Last week the 11th Circuit Court of Appeals issued its unpublished ruling in US ex rel. Mastej v. Health Management Associates, Inc. At issue was whether the relator’s Third Amended Complaint adequately pled fraud with particularity, as required by Fed.R.Civ.Pro. 9(b).
Mastej was an HMA executive from 2001 to February 2007. In that role, he attended monthly meetings and participated in discussions “in which Medicare and Medicaid patients and billing were discussed.” In February, 2007, Mastej left HMA to work as CEO of a subsidiary facility.
Mastej alleged that Defendants violated the Stark Act and the Anti-Kickback Statute by giving free trips to golf outings on private jets, and by paying above-market rates for unnecessary call coverage, to neurosurgeons, all in exchange for Medicare and Medicaid referrals to the HMA facilities. Said violations, he alleged, made any payments, even if for medically necessary services, non-payable. He alleged false claims were submitted (a) in the filing of interim claim forms for patients, (b) the filing of annual cost reports, and (c) a reverse false claim allegation based upon the submission of those forms and reports.
Defendants moved to dismiss based upon Fed.R.Civ.P. 9(b), which requires that claims of fraud be pled “with particularity.” Specifically, Defendants noted that Mastej did not identify a single specific claim for a patient nor did he identify a specific date of a particular claim.
The court began its analysis by noting that an FCA relator may not merely describe a scheme to defraud, but must also describe sufficient detail to show an “actual false claim” was submitted to the Government. It then agreed with the Defendants that the complaint did not show a specific false claim submitted to the Government.
Having found that Mastej failed to plead fraud with particularity by identifying specific claims, the court then considered whether he otherwise offered sufficient indicia of reliability to survive the motion to dismiss. In the 11th Circuit, Rule 9(b) motions are considered “on a case-by-case basis,” and there are ways to demonstrate such reliability other than identifying specific claims.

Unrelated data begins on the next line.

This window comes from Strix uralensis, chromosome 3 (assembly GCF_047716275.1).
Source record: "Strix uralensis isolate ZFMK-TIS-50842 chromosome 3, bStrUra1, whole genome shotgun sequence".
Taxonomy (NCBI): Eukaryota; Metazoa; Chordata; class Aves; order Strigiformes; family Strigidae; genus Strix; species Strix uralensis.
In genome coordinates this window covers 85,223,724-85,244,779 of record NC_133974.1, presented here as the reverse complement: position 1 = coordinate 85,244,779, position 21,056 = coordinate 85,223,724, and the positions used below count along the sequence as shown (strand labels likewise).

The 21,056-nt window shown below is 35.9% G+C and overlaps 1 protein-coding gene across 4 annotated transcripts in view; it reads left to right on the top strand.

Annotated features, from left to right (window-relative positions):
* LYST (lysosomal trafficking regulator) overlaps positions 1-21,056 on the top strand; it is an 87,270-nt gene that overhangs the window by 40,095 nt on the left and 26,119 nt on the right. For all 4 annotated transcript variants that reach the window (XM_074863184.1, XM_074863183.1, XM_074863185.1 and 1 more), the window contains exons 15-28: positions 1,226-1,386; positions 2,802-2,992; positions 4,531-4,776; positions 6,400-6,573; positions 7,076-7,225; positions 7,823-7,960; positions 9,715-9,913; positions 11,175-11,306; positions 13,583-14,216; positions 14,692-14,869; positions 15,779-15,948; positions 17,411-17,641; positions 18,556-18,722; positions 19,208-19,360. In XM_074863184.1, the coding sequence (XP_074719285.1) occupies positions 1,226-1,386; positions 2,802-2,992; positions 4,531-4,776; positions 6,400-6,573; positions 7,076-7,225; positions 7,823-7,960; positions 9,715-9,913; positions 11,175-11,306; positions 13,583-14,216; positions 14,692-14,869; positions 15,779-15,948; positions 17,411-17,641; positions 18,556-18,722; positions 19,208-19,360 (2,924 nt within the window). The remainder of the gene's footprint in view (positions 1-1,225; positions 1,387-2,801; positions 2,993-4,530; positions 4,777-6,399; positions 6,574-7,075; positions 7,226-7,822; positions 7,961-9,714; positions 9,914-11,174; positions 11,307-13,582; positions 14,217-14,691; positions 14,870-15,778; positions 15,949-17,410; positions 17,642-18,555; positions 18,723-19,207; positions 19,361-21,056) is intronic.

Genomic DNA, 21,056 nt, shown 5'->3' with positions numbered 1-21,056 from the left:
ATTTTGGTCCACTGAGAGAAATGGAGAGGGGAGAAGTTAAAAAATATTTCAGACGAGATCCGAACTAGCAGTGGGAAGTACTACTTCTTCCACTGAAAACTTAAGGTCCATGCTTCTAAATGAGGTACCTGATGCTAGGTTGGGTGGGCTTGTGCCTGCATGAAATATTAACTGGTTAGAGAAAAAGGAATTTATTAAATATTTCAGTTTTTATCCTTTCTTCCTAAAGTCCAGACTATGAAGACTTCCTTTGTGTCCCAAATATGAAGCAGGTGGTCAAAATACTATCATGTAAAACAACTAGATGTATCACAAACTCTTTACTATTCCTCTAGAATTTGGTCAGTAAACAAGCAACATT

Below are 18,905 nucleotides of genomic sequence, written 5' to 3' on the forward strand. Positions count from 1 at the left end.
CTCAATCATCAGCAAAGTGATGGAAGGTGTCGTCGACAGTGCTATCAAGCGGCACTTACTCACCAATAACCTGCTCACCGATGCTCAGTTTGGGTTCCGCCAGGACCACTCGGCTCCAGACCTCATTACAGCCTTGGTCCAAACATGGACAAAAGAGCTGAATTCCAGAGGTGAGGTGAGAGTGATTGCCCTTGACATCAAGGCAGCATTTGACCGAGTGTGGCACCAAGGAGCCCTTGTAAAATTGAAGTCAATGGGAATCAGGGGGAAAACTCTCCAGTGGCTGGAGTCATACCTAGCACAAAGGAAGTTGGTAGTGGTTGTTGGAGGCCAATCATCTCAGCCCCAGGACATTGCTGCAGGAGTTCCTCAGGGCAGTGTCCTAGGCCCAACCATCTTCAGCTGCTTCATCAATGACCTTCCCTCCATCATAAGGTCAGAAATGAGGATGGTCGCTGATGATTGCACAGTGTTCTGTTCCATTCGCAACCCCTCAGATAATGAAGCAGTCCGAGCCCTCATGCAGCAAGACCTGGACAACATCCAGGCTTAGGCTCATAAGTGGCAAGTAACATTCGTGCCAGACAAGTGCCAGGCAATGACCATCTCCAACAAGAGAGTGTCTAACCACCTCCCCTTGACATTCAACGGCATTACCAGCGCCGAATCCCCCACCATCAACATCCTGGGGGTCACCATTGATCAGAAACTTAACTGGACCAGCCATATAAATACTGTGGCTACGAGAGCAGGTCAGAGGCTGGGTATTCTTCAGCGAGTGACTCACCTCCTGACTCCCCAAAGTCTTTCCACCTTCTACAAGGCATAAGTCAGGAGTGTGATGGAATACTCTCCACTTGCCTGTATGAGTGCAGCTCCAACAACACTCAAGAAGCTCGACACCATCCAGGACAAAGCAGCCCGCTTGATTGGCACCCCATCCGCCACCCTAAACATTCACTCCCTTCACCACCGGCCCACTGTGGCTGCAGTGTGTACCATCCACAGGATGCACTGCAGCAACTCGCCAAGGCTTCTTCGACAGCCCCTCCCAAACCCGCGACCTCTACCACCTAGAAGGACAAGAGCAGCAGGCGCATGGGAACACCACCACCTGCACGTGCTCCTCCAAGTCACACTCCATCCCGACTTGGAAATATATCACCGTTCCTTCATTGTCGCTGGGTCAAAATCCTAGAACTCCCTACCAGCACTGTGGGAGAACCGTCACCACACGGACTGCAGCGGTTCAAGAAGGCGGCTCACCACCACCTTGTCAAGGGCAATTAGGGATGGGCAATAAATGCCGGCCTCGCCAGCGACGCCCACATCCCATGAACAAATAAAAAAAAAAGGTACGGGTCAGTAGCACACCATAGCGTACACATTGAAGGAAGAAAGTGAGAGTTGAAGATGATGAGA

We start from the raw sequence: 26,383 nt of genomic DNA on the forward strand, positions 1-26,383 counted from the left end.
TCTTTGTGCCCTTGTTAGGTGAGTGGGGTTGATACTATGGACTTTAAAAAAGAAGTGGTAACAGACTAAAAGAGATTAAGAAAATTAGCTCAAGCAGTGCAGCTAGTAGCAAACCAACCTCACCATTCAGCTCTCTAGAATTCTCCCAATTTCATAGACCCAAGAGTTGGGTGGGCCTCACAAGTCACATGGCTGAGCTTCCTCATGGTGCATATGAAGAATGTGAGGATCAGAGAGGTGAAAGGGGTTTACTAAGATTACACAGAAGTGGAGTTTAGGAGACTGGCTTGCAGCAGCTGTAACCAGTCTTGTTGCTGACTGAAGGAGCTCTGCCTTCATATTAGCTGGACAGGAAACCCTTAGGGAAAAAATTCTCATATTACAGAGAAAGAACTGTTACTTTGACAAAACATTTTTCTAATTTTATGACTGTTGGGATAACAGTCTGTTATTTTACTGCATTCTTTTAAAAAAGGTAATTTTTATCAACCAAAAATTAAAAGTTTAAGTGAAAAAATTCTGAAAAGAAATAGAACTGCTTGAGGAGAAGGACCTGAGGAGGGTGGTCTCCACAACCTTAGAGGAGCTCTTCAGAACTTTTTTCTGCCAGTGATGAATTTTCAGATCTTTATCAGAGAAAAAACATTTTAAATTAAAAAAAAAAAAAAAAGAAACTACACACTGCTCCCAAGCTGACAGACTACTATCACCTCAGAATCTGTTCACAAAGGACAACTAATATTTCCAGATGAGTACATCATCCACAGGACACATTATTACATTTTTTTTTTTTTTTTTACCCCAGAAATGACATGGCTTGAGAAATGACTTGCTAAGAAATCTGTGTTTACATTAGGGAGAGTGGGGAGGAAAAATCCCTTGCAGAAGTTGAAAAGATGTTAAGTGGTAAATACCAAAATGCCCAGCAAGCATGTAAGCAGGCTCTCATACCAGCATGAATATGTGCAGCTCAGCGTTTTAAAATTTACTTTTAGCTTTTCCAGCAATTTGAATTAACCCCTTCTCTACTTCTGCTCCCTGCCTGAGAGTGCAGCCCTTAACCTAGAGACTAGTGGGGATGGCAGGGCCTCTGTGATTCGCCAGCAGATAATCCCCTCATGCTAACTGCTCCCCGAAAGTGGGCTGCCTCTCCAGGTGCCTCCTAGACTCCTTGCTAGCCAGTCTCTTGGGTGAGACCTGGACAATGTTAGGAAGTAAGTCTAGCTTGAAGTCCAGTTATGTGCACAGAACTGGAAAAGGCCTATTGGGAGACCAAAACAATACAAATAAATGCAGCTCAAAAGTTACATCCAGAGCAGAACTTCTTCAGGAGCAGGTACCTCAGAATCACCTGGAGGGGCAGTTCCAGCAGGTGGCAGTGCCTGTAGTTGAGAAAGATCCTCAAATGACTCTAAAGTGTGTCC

The court found that Mastej, as a corporate insider who participated in discussions about claims to and payments by Medicare and Medicaid, pled fraud with sufficient particularity through 2007. However, the court refused to extend that knowledge beyond the time he left HMS and went to work for an HMS subsidiary. The court did not accept the assumption that HMS’ deeds were ongoing, but said he had “not provided the required indicia of reliability for his general allegation that the Defendants submitted false claims for referred patients to the government after Mastej stopped working for the Defendants.” (emphasis in original.)
The ruling is of interest for two reasons. First, it continues the 11th Circuits nuanced view of Rule 9(b), favoring identification of specific fraudulent claims, but allowing case-by-case analysis to demonstrate other indicia of reliability. Second, and perhaps more interesting, it did not allow a qui tam relator to claim knowledge during a specific time period, then extrapolate that time beyond the actual knowledge. Given the specificity of the court’s ruling, it should be unlikely that discovery beyond the 2007 period would be permitted. This, alone, would place a significant limit on the ability of relators to turn a small amount of information into a large amount of recovery.